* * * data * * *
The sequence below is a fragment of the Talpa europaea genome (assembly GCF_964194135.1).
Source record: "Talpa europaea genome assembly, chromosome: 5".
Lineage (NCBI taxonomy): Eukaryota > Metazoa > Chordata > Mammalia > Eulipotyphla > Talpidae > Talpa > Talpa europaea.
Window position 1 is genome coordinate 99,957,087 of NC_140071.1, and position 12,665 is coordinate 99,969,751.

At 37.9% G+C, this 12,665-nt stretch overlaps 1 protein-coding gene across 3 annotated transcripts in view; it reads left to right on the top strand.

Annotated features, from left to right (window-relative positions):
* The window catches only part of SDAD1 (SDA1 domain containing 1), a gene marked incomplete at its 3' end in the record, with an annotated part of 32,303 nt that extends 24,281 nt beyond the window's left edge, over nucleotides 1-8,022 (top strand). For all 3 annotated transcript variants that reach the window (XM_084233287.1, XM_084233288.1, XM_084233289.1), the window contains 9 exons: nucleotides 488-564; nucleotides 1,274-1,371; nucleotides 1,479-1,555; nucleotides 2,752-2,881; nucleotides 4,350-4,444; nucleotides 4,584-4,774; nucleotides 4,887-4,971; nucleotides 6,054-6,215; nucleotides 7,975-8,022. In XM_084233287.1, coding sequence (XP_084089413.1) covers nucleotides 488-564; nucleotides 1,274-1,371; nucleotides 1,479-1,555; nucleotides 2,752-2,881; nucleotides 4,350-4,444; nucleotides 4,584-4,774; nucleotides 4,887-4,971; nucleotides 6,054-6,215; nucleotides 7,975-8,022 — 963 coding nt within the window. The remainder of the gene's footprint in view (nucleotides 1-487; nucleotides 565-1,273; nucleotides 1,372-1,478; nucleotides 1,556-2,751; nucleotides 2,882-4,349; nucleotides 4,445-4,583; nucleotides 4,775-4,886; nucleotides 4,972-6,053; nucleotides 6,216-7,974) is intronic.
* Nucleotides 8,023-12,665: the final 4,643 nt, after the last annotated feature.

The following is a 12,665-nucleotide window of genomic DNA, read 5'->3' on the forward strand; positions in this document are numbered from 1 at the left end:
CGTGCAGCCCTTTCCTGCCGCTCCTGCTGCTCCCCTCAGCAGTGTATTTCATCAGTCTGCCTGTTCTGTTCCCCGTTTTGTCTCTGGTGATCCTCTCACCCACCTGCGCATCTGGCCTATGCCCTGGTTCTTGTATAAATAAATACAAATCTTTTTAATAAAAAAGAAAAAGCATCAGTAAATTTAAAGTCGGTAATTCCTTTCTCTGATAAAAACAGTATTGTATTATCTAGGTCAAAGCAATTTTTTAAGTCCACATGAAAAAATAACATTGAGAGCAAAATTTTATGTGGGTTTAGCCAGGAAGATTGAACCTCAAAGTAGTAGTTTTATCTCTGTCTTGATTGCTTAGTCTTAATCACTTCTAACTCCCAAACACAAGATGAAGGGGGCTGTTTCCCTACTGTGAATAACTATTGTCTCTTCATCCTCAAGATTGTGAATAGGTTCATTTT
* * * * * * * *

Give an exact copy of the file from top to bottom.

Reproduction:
The sequence below is a fragment of the Talpa europaea genome (assembly GCF_964194135.1).
Source record: "Talpa europaea genome assembly, chromosome: 5".
Lineage (NCBI taxonomy): Eukaryota > Metazoa > Chordata > Mammalia > Eulipotyphla > Talpidae > Talpa > Talpa europaea.
Window position 1 is genome coordinate 99,957,087 of NC_140071.1, and position 12,665 is coordinate 99,969,751.

At 37.9% G+C, this 12,665-nt stretch overlaps 1 protein-coding gene across 3 annotated transcripts in view; it reads left to right on the top strand.

Annotated features, from left to right (window-relative positions):
* The window catches only part of SDAD1 (SDA1 domain containing 1), a gene marked incomplete at its 3' end in the record, with an annotated part of 32,303 nt that extends 24,281 nt beyond the window's left edge, over nucleotides 1-8,022 (top strand). For all 3 annotated transcript variants that reach the window (XM_084233287.1, XM_084233288.1, XM_084233289.1), the window contains 9 exons: nucleotides 488-564; nucleotides 1,274-1,371; nucleotides 1,479-1,555; nucleotides 2,752-2,881; nucleotides 4,350-4,444; nucleotides 4,584-4,774; nucleotides 4,887-4,971; nucleotides 6,054-6,215; nucleotides 7,975-8,022. In XM_084233287.1, coding sequence (XP_084089413.1) covers nucleotides 488-564; nucleotides 1,274-1,371; nucleotides 1,479-1,555; nucleotides 2,752-2,881; nucleotides 4,350-4,444; nucleotides 4,584-4,774; nucleotides 4,887-4,971; nucleotides 6,054-6,215; nucleotides 7,975-8,022 — 963 coding nt within the window. The remainder of the gene's footprint in view (nucleotides 1-487; nucleotides 565-1,273; nucleotides 1,372-1,478; nucleotides 1,556-2,751; nucleotides 2,882-4,349; nucleotides 4,445-4,583; nucleotides 4,775-4,886; nucleotides 4,972-6,053; nucleotides 6,216-7,974) is intronic.
* Nucleotides 8,023-12,665: the final 4,643 nt, after the last annotated feature.

The following is a 12,665-nucleotide window of genomic DNA, read 5'->3' on the forward strand; positions in this document are numbered from 1 at the left end:
CGTGCAGCCCTTTCCTGCCGCTCCTGCTGCTCCCCTCAGCAGTGTATTTCATCAGTCTGCCTGTTCTGTTCCCCGTTTTGTCTCTGGTGATCCTCTCACCCACCTGCGCATCTGGCCTATGCCCTGGTTCTTGTATAAATAAATACAAATCTTTTTAATAAAAAAGAAAAAGCATCAGTAAATTTAAAGTCGGTAATTCCTTTCTCTGATAAAAACAGTATTGTATTATCTAGGTCAAAGCAATTTTTTAAGTCCACATGAAAAAATAACATTGAGAGCAAAATTTTATGTGGGTTTAGCCAGGAAGATTGAACCTCAAAGTAGTAGTTTTATCTCTGTCTTGATTGCTTAGTCTTAATCACTTCTAACTCCCAAACACAAGATGAAGGGGGCTGTTTCCCTACTGTGAATAACTATTGTCTCTTCATCCTCAAGATTGTGAATAGGTTCATTTT